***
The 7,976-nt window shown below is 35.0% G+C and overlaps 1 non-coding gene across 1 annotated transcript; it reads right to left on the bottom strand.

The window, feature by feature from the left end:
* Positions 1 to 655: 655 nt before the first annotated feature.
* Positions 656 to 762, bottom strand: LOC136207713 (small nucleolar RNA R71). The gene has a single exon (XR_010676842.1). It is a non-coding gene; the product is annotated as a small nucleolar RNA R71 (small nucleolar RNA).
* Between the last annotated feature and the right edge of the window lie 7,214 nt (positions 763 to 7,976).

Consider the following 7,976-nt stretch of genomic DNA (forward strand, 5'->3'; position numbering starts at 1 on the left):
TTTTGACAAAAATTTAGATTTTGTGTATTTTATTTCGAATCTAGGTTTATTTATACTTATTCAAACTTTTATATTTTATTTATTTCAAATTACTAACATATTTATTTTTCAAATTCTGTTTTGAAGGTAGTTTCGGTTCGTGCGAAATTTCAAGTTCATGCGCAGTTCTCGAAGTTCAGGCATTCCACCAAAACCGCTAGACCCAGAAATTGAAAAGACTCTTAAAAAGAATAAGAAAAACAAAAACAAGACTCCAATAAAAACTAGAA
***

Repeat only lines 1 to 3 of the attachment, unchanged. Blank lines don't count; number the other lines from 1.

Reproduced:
The 7,976-nt window shown below is 35.0% G+C and overlaps 1 non-coding gene across 1 annotated transcript; it reads right to left on the bottom strand.

The window, feature by feature from the left end:
* Positions 1 to 655: 655 nt before the first annotated feature.